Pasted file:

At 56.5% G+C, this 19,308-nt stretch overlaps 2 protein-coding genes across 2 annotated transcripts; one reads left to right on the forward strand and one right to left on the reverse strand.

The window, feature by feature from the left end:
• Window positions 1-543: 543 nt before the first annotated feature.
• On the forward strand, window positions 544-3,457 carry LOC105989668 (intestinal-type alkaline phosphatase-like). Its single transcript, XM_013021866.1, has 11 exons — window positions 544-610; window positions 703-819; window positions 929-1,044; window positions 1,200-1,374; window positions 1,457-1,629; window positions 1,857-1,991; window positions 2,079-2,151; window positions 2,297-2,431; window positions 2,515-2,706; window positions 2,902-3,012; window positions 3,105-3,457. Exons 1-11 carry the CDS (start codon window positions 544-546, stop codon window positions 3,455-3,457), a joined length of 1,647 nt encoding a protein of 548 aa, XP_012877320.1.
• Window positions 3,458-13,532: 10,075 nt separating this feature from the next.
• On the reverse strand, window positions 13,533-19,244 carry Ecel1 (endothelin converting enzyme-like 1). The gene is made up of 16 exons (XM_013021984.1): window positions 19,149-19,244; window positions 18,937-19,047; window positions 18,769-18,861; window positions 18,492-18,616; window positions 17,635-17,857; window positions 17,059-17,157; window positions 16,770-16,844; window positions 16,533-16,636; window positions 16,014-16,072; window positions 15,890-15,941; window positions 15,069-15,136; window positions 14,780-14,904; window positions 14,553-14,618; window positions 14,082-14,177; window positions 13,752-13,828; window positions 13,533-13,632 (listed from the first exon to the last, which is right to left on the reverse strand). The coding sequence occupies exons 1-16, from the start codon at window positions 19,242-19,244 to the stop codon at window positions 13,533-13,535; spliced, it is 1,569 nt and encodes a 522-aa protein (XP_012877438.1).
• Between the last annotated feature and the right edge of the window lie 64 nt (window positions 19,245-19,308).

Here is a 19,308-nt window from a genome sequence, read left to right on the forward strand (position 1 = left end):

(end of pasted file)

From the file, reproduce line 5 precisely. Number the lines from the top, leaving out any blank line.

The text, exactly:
• Window positions 3,458-13,532: 10,075 nt separating this feature from the next.